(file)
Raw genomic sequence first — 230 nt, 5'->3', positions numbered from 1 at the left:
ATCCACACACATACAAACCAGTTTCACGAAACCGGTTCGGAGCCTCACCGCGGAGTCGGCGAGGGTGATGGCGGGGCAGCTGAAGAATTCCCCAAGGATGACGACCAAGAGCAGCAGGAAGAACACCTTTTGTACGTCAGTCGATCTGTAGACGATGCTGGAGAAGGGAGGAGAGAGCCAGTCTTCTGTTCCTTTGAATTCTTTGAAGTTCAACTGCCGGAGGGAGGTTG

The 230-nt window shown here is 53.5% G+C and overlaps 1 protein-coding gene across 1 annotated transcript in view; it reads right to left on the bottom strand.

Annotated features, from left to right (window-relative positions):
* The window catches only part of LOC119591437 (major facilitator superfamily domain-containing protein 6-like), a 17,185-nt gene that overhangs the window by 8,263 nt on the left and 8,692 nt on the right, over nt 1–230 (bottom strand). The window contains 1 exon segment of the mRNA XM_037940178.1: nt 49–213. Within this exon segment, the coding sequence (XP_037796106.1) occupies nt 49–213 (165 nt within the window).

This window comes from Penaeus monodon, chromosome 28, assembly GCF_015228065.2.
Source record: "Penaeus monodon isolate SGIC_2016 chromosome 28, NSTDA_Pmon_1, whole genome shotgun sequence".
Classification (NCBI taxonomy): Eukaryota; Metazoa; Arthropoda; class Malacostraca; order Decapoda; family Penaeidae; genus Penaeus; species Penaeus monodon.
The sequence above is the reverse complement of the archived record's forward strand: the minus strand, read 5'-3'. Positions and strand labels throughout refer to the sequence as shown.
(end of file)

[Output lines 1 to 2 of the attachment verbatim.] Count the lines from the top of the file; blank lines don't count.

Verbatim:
Raw genomic sequence first — 230 nt, 5'->3', positions numbered from 1 at the left:
ATCCACACACATACAAACCAGTTTCACGAAACCGGTTCGGAGCCTCACCGCGGAGTCGGCGAGGGTGATGGCGGGGCAGCTGAAGAATTCCCCAAGGATGACGACCAAGAGCAGCAGGAAGAACACCTTTTGTACGTCAGTCGATCTGTAGACGATGCTGGAGAAGGGAGGAGAGAGCCAGTCTTCTGTTCCTTTGAATTCTTTGAAGTTCAACTGCCGGAGGGAGGTTG